The principal European investigator of SIRFLOX, Prof. Volker Heinemann, Director of the Comprehensive Cancer Center at the University of Munich, Germany, told the press conference audience: "The effect of Y-90 resin microspheres on Progression-Free Survival in the liver, as reported in the SIRFLOX study, is quite pronounced". Prof. Heinemann continued: "Even in the absence of sufficient data to calculate an overall survival benefit or a significant finding for the primary endpoint of Progression-Free Survival at any site, the outcome of SIRFLOX suggests that oncologists who treat mCRC may now wish to consider earlier use of Y-90 resin microspheres than is presently the case, certainly among those patients whose metastatic disease has been diagnosed primarily in the liver."
"With SIRFLOX, the Level One evidence is there for every medical oncologist to see and to evaluate in their practice," he said.
The principal US investigator of SIRFLOX, Dr Navesh Sharma, Assistant Professor of Radiation Oncology and Diagnostic/Interventional Radiology at the University of Maryland Medical Center, which was the largest US clinical site for SIRFLOX, said: "With 530 patients, SIRFLOX is the largest randomized trial ever conducted that combined an interventional radiology procedure with chemotherapy in oncology."
"Physicians have been performing SIRT procedures with Y-90 resin microspheres, in the US and around the world, for more than 10 years. We have always felt that this procedure was a unique approach to deliver large doses of radiation to liver tumours, targeted in a way that spares healthy liver tissue. It is important to observe that in SIRFLOX, the clinical benefit that was observed came with an acceptable level of adverse events from adding Y-90 resin microspheres to first-line chemotherapy in mCRC. Oncologists, especially radiation oncologists, have traditionally been very cautious of irradiating large liver volumes because of the adverse effects associated with such treatments. SIRFLOX has shown us, in an unbiased manner that not only can we deliver high doses of radiation to the liver safely with this approach, but we can do so using concurrent chemotherapy. Concurrent chemo-radiation has been one of the most effective ways to treat cancer in general, especially those of gastrointestinal origin," Dr Sharma said.
SIRFLOX is the first of a group of three studies assessing the results of adding SIR-Spheres
SIRFLOX is the first study assessing the results of adding SIR-Spheres Y-90 resin microspheres to first-line chemotherapy in the treatment of mCRC. The other studies are FOXFIRE, a UK clinical trial that completed enrolment in November 2014, and FOXFIRE Global, an international study that completed enrolment in January 2015. The results of the three studies, which together enrolled more than 1,100 patients with mCRC, will be combined in a pre-planned assessment of the OS benefit of adding SIR-Spheres Y-90 resin microspheres to first-line chemotherapy for mCRC. The combined results are expected in 2017.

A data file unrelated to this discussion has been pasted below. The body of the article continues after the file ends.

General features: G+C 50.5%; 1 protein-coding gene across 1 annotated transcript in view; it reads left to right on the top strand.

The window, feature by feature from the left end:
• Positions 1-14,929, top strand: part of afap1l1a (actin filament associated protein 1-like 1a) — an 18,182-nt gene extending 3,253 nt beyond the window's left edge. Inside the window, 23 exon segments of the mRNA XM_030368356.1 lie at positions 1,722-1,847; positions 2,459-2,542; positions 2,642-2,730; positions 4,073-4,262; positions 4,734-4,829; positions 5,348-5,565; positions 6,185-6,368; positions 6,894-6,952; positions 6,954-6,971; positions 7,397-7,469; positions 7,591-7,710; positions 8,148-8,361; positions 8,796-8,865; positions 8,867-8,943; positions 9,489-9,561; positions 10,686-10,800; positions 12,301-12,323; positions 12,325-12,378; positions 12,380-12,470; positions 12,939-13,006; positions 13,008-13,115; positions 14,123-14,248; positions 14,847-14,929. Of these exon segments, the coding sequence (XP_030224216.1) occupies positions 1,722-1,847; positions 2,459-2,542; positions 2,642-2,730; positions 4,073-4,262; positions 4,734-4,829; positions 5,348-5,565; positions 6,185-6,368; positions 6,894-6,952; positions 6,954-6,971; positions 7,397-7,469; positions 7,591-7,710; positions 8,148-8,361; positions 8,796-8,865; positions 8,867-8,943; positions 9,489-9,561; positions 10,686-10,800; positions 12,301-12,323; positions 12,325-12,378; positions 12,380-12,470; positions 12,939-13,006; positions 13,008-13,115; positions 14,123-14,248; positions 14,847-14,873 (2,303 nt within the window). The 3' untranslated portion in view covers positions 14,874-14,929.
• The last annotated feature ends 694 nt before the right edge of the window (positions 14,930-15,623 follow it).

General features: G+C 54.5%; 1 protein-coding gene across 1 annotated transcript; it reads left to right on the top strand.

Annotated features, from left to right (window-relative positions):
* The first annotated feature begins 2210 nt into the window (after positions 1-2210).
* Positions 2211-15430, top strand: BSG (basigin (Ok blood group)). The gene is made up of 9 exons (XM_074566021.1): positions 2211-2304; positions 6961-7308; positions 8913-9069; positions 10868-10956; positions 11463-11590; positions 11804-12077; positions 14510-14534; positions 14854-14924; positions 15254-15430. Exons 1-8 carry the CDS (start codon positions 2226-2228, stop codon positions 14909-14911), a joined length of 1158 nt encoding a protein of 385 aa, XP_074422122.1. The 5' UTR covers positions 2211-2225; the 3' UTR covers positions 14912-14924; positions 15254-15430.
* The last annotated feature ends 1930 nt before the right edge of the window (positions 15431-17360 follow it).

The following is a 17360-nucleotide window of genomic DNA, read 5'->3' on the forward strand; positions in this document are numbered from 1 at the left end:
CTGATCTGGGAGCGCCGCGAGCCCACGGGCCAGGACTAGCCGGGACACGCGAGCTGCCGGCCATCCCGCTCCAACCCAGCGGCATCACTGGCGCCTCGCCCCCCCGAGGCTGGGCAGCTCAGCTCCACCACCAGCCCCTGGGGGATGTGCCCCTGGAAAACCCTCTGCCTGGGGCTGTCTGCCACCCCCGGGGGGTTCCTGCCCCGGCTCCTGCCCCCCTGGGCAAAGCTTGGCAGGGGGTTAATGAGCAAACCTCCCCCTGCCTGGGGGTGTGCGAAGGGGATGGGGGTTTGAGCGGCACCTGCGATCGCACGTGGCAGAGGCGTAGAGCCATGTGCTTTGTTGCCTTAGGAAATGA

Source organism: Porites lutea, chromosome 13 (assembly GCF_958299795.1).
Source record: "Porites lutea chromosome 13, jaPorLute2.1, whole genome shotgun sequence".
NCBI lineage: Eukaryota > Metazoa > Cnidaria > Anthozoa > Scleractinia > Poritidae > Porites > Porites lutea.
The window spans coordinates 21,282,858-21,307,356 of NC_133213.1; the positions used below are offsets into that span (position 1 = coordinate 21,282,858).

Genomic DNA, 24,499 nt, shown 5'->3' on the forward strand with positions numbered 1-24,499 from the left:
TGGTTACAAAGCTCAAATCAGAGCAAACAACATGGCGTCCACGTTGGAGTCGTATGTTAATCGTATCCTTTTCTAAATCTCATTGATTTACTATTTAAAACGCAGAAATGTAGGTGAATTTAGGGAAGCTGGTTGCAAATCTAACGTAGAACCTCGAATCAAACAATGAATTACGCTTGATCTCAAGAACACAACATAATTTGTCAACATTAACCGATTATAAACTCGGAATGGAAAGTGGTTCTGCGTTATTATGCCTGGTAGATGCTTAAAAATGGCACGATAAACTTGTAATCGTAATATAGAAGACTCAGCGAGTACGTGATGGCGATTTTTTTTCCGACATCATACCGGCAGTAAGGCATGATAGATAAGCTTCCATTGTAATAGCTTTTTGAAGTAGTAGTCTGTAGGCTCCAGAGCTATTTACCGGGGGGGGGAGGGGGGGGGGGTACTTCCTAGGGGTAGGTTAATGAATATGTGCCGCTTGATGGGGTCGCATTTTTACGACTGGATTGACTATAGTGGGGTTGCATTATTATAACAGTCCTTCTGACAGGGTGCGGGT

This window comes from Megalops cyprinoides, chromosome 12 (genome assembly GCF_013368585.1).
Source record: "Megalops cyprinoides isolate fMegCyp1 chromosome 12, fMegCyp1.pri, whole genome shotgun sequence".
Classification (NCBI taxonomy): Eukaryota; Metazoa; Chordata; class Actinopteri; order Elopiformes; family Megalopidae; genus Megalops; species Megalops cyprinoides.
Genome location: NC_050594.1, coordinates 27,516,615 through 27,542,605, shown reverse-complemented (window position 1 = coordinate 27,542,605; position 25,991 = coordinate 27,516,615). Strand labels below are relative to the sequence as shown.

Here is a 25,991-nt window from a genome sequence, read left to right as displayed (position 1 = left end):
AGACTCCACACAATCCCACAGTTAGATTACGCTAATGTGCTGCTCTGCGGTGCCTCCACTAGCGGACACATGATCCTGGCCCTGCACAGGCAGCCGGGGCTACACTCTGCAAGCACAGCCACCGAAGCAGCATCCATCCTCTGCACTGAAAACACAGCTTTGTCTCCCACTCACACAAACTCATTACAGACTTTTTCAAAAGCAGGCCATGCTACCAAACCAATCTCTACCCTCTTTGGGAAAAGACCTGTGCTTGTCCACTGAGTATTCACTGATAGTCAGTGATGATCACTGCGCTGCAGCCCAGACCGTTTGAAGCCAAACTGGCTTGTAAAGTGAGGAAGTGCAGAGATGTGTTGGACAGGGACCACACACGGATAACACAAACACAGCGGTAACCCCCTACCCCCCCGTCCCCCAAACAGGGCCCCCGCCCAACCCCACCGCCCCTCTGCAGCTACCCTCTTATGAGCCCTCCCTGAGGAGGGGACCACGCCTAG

The co-principal investigators of FOXFIRE are Prof. Ricky Sharma, Clinical Senior Lecturer in Oncology at the University of Oxford, UK, and Dr Harpreet Wasan of Hammersmith Hospital and the Imperial College Trust, London, UK. Prof. Sharma was also the discussant of SIRFLOX at the ASCO 2015 Annual Meeting. Prof. Peter Gibbs is the principal investigator of FOXFIRE Global.
SIR-Spheres Y-90 resin microspheres
SIR-Spheres Y-90 resin microspheres are a medical device used in an interventional radiology procedure known as SIRT, or radioembolisation, which targets high doses of radiation directly to liver tumours. The treatment consists of tens of millions of radioactive Y-90 coated resin particles. Interventional radiologists inject these resin particles, or microspheres, into the hepatic artery via a catheter inserted into the femoral artery through an incision in the groin.
The Y-90 resin microspheres become lodged in the capillaries that surround liver tumours, where they deliver a high dose of short-range (mean 2.5 mm; maximum 11 mm) beta radiation to the liver tumours, while sparing health liver tissue. The low specific gravity of Y-90 resin microspheres allows the blood flow to evenly distribute the radioactivity within and around the liver tumours.
Key SIR-Spheres Y-90 resin microspheres regulatory authorisations include a full Pre-Market Approval from the US FDA, European Union (CE Mark) and Australian TGA Conformity Assessment certification.
SIR-Spheres Y-90 resin microspheres also have a Premarket Approval (PMA) by the FDA and are indicated in the United States for the treatment of non-resectable metastatic liver tumours from primary colorectal cancer in combination with intra-hepatic artery chemotherapy using floxuridine. SIR-Spheres Y-90 resin microspheres are approved for the treatment of inoperable liver tumours in Australia, the European Union (CE Mark), Argentina (ANMAT), Brazil, and several countries in Asia, such as India and Singapore.
SIR-Spheres® is a Registered Trademark of Sirtex SIR-Spheres Pty Ltd.
Gibbs P, Heinemann V, Sharma N, et al. SIRFLOX: Randomized phase III trial comparing first-line mFOLFOX6 ± bevacizumab (bev) versus mFOLFOX6 + selective internal radiation therapy (SIRT) ± bev in patients (pts) with metastatic colorectal cancer (mCRC). Presented at 2015 ASCO Annual Meeting; J Clin Oncol 2015; 33 (Suppl): Abs 3502.